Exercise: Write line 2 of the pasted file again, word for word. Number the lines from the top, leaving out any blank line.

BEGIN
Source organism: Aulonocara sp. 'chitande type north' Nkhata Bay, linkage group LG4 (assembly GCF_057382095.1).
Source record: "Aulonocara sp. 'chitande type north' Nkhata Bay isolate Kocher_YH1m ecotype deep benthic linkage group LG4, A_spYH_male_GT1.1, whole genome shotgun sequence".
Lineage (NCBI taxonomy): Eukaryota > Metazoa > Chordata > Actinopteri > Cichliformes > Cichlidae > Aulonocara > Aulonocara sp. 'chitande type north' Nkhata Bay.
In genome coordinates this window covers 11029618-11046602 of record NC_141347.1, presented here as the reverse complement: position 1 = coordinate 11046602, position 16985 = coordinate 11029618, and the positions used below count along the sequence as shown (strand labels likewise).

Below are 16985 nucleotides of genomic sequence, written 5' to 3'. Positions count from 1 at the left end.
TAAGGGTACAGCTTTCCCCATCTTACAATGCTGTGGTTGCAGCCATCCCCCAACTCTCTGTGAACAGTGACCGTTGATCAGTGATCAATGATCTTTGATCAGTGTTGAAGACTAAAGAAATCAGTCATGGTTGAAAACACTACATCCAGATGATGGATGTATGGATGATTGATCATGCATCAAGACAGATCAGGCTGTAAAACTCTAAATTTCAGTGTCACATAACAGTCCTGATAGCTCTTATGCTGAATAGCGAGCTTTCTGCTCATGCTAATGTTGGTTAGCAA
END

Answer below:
Source record: "Aulonocara sp. 'chitande type north' Nkhata Bay isolate Kocher_YH1m ecotype deep benthic linkage group LG4, A_spYH_male_GT1.1, whole genome shotgun sequence".